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What's best for kids

March 11, 2009

Re "How computers call the shots for children in peril," March 8

By portraying Structured Decision Making, or SDM, as a Big Brother-ish computer that dehumanizes social work, The Times' article fails to place this tool in the context of enlightened child-welfare practice.

Far from replacing human judgment, SDM enhances it -- because social workers no longer rely on instinct or bias when deciding whether to put kids in foster care. Across the county, everyone uses the same methods and plays by the same rules.

Beyond guiding crucial decisions about whether to detain children, SDM also prompts workers to find community-based mental health and family-supportive services to treat drug abuse, domestic violence and other serious issues that often lead to child abuse.

SDM ensures consistency and transparency. That's good news for L.A.'s kids and families.

Martine Singer

Los Angeles

The writer is executive director of Hollygrove, a nonprofit organization focused on child welfare.

Although I appreciate the care The Times took in detailing the hard work of dedicated Los Angeles County social workers, it strikes me that the public never hears about the full spectrum of social work.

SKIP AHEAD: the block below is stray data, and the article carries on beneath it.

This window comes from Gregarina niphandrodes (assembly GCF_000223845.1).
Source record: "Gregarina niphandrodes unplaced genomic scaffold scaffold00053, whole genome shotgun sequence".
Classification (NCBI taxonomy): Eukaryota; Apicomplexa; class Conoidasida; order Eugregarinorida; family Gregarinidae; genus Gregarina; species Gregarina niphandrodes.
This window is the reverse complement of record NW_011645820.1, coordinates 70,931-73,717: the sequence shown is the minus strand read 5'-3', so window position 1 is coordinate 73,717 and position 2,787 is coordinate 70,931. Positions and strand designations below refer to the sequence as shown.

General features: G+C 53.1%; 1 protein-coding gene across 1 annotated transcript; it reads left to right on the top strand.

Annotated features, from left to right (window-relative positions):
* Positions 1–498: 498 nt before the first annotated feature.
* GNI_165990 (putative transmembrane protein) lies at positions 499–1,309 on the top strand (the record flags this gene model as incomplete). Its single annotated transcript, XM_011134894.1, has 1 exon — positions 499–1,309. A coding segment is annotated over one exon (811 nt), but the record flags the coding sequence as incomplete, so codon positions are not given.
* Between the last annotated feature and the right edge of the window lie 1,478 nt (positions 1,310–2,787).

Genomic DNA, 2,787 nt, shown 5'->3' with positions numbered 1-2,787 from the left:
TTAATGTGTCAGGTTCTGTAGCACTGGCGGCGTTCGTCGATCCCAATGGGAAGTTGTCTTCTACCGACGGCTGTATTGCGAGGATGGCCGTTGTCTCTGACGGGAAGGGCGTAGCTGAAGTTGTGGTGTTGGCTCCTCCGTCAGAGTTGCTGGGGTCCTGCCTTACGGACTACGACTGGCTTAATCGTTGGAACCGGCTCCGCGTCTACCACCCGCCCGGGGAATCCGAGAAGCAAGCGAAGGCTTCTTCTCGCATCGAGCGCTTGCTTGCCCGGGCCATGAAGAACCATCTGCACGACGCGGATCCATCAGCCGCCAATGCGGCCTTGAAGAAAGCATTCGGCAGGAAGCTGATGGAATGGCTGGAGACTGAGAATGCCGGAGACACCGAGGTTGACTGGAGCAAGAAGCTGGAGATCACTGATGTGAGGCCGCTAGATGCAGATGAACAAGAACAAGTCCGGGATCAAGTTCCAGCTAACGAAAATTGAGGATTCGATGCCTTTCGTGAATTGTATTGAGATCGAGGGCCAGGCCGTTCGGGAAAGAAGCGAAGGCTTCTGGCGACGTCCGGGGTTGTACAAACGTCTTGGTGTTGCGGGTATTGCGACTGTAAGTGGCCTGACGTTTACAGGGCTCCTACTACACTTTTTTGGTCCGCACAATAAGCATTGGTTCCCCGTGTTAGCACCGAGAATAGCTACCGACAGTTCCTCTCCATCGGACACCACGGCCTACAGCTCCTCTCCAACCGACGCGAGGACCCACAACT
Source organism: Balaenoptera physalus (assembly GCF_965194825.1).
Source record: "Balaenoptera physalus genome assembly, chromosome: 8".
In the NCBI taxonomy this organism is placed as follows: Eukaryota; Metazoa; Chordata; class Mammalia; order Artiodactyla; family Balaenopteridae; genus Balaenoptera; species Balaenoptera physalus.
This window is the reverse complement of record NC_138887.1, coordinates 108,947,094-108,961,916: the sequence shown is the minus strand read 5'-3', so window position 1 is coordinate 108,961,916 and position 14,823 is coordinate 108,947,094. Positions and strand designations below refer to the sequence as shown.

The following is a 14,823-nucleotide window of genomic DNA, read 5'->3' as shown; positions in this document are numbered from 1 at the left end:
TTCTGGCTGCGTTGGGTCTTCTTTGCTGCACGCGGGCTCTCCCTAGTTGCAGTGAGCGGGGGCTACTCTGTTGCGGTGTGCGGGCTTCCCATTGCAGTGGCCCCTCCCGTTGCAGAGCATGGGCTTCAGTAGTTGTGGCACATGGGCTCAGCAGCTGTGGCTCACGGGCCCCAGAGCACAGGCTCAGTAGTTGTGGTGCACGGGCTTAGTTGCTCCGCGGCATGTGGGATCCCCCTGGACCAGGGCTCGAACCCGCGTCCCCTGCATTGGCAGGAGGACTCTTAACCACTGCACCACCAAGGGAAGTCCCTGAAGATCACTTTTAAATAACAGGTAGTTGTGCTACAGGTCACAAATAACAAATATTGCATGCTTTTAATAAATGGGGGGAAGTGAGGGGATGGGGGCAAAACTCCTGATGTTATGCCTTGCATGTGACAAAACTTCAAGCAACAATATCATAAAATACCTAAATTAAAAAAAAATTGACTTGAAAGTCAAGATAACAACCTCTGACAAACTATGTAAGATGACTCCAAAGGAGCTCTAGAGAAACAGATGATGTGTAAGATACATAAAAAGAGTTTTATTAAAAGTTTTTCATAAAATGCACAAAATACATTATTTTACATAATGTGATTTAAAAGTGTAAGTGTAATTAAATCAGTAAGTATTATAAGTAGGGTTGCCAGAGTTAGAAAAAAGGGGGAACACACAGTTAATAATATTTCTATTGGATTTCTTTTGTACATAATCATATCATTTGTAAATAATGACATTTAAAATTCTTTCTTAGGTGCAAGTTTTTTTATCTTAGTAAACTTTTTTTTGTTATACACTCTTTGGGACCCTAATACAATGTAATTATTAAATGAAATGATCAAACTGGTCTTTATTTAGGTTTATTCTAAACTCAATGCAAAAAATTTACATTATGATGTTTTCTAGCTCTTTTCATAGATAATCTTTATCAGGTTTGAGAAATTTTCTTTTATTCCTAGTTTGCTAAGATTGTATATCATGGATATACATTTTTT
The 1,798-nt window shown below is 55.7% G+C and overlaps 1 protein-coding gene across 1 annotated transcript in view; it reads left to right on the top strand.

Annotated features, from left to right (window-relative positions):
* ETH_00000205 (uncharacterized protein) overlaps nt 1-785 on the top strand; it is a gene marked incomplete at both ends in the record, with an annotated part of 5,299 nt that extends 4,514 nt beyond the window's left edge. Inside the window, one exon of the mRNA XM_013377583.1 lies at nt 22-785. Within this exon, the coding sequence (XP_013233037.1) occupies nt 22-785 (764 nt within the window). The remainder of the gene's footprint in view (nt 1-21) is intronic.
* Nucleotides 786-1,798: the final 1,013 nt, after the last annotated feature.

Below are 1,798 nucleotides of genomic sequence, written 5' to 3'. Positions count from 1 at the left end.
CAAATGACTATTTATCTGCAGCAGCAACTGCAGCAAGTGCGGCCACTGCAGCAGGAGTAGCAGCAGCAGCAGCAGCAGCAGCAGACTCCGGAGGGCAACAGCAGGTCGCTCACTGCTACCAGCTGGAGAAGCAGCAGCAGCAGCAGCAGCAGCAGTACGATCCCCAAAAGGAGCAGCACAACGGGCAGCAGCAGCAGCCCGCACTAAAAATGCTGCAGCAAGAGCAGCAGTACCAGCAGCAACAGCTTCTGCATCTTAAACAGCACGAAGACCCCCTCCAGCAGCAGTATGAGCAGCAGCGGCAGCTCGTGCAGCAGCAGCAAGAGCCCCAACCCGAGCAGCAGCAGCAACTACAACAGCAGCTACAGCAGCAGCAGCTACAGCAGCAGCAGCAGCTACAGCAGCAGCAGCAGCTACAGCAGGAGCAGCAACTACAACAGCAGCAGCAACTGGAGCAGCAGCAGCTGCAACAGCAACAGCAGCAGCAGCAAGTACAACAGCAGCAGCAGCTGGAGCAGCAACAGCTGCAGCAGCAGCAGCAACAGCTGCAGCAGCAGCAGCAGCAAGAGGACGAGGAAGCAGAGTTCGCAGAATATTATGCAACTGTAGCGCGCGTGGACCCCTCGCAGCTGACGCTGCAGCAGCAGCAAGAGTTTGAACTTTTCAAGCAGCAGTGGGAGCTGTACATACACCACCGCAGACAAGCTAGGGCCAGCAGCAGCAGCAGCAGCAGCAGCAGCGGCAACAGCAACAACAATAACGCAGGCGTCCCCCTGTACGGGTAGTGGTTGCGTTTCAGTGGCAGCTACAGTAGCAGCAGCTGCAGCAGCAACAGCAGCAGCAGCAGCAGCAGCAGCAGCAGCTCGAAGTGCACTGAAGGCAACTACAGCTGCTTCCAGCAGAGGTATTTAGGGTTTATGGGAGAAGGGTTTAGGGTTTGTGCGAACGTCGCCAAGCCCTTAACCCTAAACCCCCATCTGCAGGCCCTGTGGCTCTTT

The reality is that very few of the children we interview are actually detained. The majority are placed with relatives. Family reunification is always Plan A.

Los Angeles County social workers work hard to keep children out of the system and safe -- and we have implemented programs to give children as many options as possible to avoid disruptions and remain with family. We do this all with smaller and smaller budgets, and the fear that more services will be cut as the economy worsens.

The image of social workers detaining kids is somewhat narrow. We perform many positive functions -- many times, against all odds.

David Green

La Crescenta

The writer is an adoptions social worker for L.A. County.

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